Scattered Clouds 46° Good Afternoon
Scattered Clouds 46° Good Afternoon
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Metro-North's New Haven Line to expand limited service Tuesday

A Metro-North train leaves the Rye train station,

A Metro-North train leaves the Rye train station, heading north toward Stamford. (Oct. 9, 2012) Photo Credit: Faye Murman

Metro-North's New Haven Line, which was shut down by as much as 3 feet of snow during the weekend blizzard, will offer expanded service Tuesday, with 75 percent of the normally scheduled trains running between New Haven and Grand Central during the morning rush, officials said.

Stations farther south on the line will fare better, with 95 percent of the service being restored Tuesday morning between South Norwalk and Grand Central as well as between Stamford and Manhattan, according to the Metropolitan Transportation Authority.

Officials said regular off-peak service will be available on all its lines.

Metro-North warned that New Haven Line trains likely will be crowded and that customers should expect cancellations. The New Haven Line makes eight stops in Westchester County: Port Chester, Rye, Mamaroneck, Harrison, Larchmont, New Rochelle, Pelham and Mount Vernon East.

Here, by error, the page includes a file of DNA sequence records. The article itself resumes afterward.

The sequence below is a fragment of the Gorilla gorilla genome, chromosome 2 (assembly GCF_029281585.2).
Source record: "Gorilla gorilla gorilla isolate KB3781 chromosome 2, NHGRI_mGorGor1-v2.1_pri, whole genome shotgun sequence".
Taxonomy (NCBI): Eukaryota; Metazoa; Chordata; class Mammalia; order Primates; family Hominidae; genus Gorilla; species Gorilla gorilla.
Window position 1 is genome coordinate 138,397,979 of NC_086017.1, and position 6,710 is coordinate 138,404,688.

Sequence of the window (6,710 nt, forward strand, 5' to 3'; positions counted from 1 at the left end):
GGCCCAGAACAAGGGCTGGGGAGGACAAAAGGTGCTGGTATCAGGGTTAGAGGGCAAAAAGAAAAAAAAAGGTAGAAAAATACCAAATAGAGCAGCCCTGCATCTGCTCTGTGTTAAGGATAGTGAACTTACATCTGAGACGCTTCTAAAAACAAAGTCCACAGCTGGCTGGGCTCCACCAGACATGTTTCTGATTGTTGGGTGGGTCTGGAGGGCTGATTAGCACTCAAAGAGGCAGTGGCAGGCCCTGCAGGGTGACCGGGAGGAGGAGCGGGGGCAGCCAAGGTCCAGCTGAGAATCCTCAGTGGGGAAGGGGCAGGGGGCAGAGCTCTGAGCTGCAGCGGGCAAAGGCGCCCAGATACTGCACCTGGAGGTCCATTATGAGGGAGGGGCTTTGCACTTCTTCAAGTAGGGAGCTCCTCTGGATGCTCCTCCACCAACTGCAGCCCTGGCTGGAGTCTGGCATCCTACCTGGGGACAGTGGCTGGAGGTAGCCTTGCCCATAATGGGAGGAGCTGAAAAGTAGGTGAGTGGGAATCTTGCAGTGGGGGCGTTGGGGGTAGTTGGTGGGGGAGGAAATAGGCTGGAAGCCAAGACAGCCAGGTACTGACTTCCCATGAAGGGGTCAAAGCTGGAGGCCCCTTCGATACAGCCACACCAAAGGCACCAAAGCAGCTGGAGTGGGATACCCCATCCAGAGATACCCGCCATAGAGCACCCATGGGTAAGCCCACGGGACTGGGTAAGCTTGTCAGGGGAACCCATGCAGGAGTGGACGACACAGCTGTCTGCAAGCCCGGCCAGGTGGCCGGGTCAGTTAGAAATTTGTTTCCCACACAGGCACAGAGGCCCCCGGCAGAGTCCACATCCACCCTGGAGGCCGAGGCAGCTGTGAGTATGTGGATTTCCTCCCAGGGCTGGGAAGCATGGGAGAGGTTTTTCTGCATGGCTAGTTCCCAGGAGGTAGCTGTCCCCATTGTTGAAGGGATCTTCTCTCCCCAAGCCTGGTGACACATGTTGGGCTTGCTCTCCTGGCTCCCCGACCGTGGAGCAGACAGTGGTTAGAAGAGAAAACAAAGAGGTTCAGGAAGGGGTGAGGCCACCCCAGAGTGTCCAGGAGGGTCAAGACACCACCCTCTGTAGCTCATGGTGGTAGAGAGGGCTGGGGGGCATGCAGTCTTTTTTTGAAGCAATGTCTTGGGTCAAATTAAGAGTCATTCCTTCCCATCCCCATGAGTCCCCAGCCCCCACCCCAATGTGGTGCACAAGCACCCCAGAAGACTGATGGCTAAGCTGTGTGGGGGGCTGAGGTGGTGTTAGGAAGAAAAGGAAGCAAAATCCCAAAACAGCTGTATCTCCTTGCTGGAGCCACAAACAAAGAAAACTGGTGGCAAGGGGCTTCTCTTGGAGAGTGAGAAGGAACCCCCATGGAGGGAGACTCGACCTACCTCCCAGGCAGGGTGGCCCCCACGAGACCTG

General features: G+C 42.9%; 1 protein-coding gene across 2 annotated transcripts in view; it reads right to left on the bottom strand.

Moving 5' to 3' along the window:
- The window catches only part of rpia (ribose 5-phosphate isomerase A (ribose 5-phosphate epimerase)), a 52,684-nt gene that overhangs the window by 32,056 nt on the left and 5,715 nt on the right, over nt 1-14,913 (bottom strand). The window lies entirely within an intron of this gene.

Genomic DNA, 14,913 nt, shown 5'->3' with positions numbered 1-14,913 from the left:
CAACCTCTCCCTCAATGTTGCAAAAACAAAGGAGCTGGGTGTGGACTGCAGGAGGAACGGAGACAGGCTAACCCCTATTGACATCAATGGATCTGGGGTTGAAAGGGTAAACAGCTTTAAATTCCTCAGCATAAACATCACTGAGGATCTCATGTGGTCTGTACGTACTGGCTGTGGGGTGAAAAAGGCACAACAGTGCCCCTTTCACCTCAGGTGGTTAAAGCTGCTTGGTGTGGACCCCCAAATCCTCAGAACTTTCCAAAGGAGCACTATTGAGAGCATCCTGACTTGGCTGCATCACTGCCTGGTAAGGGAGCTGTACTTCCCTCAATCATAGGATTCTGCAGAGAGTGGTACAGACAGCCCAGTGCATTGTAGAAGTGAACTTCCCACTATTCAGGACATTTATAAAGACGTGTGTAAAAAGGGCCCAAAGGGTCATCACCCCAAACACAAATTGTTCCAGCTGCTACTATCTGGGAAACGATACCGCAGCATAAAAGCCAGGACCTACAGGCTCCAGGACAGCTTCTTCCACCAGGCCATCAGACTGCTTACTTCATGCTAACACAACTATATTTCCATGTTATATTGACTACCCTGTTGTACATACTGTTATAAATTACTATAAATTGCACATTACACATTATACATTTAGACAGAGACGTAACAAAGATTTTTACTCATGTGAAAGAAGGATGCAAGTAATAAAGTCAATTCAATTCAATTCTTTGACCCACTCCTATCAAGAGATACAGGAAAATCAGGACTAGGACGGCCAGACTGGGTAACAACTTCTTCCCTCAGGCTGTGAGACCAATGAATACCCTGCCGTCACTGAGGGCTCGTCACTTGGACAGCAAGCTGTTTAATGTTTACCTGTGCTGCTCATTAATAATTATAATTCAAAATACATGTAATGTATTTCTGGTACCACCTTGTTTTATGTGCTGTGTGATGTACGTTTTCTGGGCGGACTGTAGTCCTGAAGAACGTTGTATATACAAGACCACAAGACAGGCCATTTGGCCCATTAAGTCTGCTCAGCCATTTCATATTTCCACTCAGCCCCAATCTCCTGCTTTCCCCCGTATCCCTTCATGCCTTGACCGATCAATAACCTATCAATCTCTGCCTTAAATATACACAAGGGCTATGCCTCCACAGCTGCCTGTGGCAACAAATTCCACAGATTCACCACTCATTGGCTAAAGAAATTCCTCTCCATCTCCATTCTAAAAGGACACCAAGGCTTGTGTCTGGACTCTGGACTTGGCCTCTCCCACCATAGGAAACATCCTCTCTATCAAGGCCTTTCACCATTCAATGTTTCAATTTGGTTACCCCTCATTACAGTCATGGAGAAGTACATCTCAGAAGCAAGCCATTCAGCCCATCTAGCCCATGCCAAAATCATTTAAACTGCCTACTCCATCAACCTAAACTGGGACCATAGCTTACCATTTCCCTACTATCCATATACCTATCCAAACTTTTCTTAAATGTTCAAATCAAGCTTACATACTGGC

On Monday, only 50 percent of the service had been restored between New Haven and Stamford.

The railroad shut down all three of its lines as the snowstorm intensified over the region Friday night. But as of Saturday night, the Hudson Line was running on schedule. The Harlem Line did likewise Sunday.

Meanwhile, Metro-North crews are continuing to dig out their Connecticut rail yards from under all the snow that winter storm Nemo dumped.

Throughout the weekend and into Monday, crews were removing deep snow that had accumulated in rail yards in New Haven and Bridgeport, MTA officials said. Dozens of New York City Transit workers boarded a diesel train and headed up to Connecticut to help with the chore.

Deep snow that gathered on the roofs of several trains had to be cleared so that the mechanical arms that capture electricity from overhead wires could work. In addition, mammoth snowblowers equipped with jet engines were at work moving snow out of the path of trains, according to the MTA.

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